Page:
LEGAL ARENA

Pet Trusts

 

Why Every Millionaire (and Other Pet Owners) Should Have One

When the late hotel entrepreneur, Leona Helmsley, left $12 million for the care of her Pekinese dog, Trouble, the media treated this news and the subsequent reduction in the amount of the trust as major news. Many people presume that unless they, too, are millionaires, it is too much “trouble” to provide even a modest bequest for one of their companion animals when they can no longer care for them because of illness or death.

The truth is that everyone who cares for their pet(s) should—and most probably want to—provide for their care. Americans love their animal companions. It is well-documented through anecdotal evidence and by looking at the amount of money that is spent annually by Americans caring for their pets: an estimated $41 billion in 2007 alone.

But what happens to the animals when something happens to us? This is the key reason to include a pet trust in your estate planning portfolio. Even if you have few assets to dispose of in a will, planning for the care of your pet(s) still has an important place as it allows you to designate a caretaker for the future—a provision that can take effect immediately, prior to probate on a will because the physical needs of your animals will not wait.

When most people think of estate planning, they are thinking of what will happen to their possessions once they are gone. For many individuals, there may be no sense of urgency to preparing documents for the future, especially if your estate is small or you have no clear sense of what should be done with your assets after death. Families with children have a different sense of urgency in their estate planning, as they must plan for contingencies if something happens to them while the children are still minors. This involves not only a disposition of real property, but provision for guardianship in the event that both parents die suddenly in an accident.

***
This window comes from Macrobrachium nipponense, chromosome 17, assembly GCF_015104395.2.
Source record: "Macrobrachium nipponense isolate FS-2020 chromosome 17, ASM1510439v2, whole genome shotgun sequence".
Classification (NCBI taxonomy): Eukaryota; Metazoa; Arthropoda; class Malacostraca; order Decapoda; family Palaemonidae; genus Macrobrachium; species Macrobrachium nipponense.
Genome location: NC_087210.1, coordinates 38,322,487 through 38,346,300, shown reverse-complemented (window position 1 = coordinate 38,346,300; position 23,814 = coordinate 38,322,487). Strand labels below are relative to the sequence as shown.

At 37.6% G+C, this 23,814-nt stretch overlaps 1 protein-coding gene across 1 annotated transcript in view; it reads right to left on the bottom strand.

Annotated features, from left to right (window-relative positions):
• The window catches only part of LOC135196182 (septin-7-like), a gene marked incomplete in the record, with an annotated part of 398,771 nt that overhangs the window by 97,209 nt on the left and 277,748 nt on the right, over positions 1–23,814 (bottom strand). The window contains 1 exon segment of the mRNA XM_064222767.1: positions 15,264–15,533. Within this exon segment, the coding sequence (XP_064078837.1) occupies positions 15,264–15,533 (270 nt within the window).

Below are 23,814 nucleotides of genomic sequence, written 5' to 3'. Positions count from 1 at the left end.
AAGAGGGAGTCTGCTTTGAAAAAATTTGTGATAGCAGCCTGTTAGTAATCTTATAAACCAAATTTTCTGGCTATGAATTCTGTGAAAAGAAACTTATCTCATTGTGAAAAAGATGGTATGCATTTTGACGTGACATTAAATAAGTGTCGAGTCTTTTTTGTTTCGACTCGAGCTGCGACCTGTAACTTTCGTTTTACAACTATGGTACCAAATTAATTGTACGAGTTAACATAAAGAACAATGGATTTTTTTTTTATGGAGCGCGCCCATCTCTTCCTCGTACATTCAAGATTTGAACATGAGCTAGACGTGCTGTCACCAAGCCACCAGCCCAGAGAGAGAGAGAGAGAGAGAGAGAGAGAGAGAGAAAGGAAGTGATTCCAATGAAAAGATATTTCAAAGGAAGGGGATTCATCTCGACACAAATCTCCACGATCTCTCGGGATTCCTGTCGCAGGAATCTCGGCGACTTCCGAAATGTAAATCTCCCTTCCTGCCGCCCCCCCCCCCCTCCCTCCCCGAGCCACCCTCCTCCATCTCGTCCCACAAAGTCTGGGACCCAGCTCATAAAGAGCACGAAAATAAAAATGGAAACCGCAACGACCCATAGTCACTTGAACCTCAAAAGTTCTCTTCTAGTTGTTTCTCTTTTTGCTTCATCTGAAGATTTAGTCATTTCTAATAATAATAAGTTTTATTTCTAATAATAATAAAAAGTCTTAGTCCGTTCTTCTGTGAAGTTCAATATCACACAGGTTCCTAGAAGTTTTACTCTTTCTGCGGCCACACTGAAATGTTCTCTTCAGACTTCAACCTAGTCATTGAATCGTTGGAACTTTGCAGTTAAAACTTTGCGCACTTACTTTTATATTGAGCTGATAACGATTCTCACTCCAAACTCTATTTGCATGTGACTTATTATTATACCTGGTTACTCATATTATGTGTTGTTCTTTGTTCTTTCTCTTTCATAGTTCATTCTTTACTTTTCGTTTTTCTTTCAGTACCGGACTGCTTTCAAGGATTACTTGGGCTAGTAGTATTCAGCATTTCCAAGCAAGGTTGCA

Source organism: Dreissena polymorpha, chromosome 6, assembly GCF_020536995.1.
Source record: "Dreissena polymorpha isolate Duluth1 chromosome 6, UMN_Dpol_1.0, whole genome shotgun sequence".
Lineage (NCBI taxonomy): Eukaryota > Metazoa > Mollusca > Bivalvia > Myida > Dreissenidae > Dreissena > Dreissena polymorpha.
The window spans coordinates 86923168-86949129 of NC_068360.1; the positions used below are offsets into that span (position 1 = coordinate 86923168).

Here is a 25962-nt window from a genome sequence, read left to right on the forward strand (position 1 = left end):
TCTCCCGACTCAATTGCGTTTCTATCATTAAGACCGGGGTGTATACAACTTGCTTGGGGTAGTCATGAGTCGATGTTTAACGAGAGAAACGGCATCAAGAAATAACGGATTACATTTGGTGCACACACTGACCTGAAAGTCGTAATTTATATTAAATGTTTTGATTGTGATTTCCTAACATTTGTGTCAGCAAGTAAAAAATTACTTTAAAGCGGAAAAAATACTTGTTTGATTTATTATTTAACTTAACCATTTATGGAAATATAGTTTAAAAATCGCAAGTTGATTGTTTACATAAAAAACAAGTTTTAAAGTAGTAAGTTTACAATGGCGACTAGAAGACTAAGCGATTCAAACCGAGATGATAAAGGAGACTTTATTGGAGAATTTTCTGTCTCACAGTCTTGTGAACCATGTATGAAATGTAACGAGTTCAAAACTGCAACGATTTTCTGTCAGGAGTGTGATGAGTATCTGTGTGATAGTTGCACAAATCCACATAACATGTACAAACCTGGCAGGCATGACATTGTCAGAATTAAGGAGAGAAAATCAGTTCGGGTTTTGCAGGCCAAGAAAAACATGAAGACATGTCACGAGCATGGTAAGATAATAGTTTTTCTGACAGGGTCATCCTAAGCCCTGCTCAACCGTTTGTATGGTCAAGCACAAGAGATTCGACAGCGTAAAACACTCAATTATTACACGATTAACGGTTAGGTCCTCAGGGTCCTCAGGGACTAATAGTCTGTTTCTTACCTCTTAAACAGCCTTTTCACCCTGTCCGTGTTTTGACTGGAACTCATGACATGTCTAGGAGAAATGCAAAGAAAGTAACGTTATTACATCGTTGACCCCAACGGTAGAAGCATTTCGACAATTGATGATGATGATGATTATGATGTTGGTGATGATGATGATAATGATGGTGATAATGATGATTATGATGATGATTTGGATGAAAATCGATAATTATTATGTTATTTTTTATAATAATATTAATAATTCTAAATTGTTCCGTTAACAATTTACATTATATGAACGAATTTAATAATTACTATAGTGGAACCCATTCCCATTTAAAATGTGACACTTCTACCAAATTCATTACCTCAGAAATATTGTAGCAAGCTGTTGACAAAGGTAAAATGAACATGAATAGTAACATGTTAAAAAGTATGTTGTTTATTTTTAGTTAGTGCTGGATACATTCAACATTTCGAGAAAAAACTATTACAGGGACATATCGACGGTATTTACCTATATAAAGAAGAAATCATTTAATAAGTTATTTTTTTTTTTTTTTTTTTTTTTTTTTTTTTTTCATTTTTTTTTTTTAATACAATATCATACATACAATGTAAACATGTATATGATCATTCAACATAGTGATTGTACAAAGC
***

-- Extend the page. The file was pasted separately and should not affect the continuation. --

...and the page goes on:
The creation of a trust allows funds to be set aside for the care of minor children, or even for adult children, where a trustee is appointed to oversee the investment and disposition of funds for the benefit of those children. A guardian can also be designated for care of the physical person in the case of minors or individuals without the capacity to make decisions for themselves. The courts now recognize that allowing individuals to provide for their companion animals in much the same way is just good policy.

Spending on companion animal care doesn’t end with the demise of the owner. It has become increasingly common to make provision for the care of animals in trusts, especially with the recognition of the legality of such pet trusts in all but nine states. The National Conference of Commissioners on Uniform State Laws’ adoption in the 2000 Uniform Trust Code of a provision for the drafting of trusts specifically for the care of animals has given a boost to the recognition of pet trusts as many states have adopted the Uniform Trust Code in its entirely. A complete list of states that have adopted pet trusts, and the Uniform Trust Code provision are available on www.AnimalLaw.com.

Under current law, animals are legally characterized as property. The law does not permit a person to leave their money to a piece of property. Creating a trust for the care of the animal is a way to provide for your pet(s) without making a direct bequest of money to the animal.

Even before trusts to benefit companion animals were recognized under law, individuals made provisions in their wills for the care of their pets. A bequest could be made to a willing caretaker who agreed to care for the designated animal(s). However, this strategy is successful only where the caretaker is trustworthy and conscientious. The courts traditionally viewed such legacies as free of any contingency—even if the language of the bequest was conditional on caring for the animals—and monies could be released to the caretaker regardless of their care of the animal(s).